Ozzie became a symbol for the Sounders – a talisman in the richest time in the club’s history. There were no arguments when he was named captain. A born leader, he won an MLS Cup (2016). He was a four-time All-Star and was dubbed El Corazon de los Sounders by adoring fans in the Emerald City. His four Open Cup titles – and the high-octane way he plays the game right out on the edge – have made him a symbol, too, for the 106-year-old tournament. It’s a competition that doesn’t tolerate draws, plays only on weekdays in the heat of summer and always seems to have that little extra bit of added fire to it. Ozzie and the Cup are a matched pair. A balanced couple.
He got his first chance in the Cup in 2008. He lifted it for the first time in 2009. Ozzie didn’t let go after that. He won back-to-back titles in 2010 and 2011 – both in front of record Open Cup Final crowds at home in Seattle. His late goal in the 2011 Final against the Chicago Fire revealed the other side of his game – a subtelty so often overlooked as he waged his wars in midfield and put out fires everywhere else. Up by one and with the game stretched, he collected the ball 30 yards out, slipped past a defender and left him on the ground. Ozzie raced into the box and held onto the ball. It looked like he held it longer than he should, like the chance had gone, but with one quick cut, he left the keeper and two more defenders for dead. The net rippling signallned the end of the game. The Cup was his. The celebrations were a mob-scene and Ozzie pounded his shirt in triumph. It was a rare goal for a master of the hard graft. It was also the best defensive play available. It made the remaining minutes moot and doused any hopes the Fire had.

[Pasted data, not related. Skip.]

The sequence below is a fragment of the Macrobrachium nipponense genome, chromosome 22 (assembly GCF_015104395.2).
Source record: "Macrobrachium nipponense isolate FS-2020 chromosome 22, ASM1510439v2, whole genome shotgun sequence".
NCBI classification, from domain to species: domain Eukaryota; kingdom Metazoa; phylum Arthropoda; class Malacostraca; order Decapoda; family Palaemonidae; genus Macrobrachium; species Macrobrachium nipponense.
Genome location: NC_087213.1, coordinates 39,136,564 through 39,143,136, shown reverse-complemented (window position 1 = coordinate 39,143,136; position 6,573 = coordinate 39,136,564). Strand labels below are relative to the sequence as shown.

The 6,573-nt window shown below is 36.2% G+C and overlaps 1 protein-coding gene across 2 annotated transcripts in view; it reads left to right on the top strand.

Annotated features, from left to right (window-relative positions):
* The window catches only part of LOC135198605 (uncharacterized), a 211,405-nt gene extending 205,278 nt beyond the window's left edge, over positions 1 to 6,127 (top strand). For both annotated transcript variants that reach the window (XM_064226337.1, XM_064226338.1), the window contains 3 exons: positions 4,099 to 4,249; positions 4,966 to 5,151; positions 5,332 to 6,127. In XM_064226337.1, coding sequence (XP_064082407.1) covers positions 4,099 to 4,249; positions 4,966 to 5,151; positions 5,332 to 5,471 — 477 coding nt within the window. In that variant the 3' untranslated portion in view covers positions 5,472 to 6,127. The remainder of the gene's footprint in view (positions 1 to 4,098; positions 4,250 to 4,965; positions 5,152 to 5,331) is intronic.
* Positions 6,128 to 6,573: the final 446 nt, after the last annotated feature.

In 2012, just when it seemed the Sounders owned a magic key to unlock the Open Cup at will, they fell to Sporting KC in that year’s Final. The year after, they went out in a shock Third-Round loss to the second-tier Tampa Bay Rowdies. All that did was make Ozzie angry. He was back to his best in 2014 and – this time with the lethal attacking duo of Clint Dempsey and Obafemi Martins in front of him – there was no stopping Seattle (the Sounders won 3-1 in overtime in Philly with Dempsey and Martins both on the board).
Four times now he’s lifted the Cup – the oldest prize in American soccer. His teammates have changed, but Ozzie and his shaved head remain constant. It’s not the antique Dewar Cup he lifts like they did in the old days, but he’s a member of the pantheon now. His name belongs there with the likes of Harrys: Ratican and Keough, Jimmy Easton and Bert Patenaude. Ozzie belongs up in lights with Billy Gonsalves, whose reputation looms huge over the Cup – but whose eight titles are left only to our imaginings and the little left written about them.
Ozzie’s 33 now. He’s lost a step or two as all who age do. But he’s still keen. He reads the game better than anyone and his presence in the Minnesota United line-up (along with Ike Opara) has turned the Loons from the worst defensive team in Major League Soccer into one of its tighest ships. Adrian Heath, the team’s venerable English coach and an FA Cup winner with Everton in 1984, handed Ozzie the armband same as Sigi Schmid did and it’s no more a mystery why now than it was then. “All I want to do is my best for the guys next to me,” said Ozzie. He’s not concerned he hasn’t scored any of the Loons’ astonishing 15 goals in four 2019 Lamar Hunt U.S. Open Cup games so far. “I give my all so the others can go up and get the goals and make things happen. You do that – and you have everyone working for everyone – and you got a chance to win something.”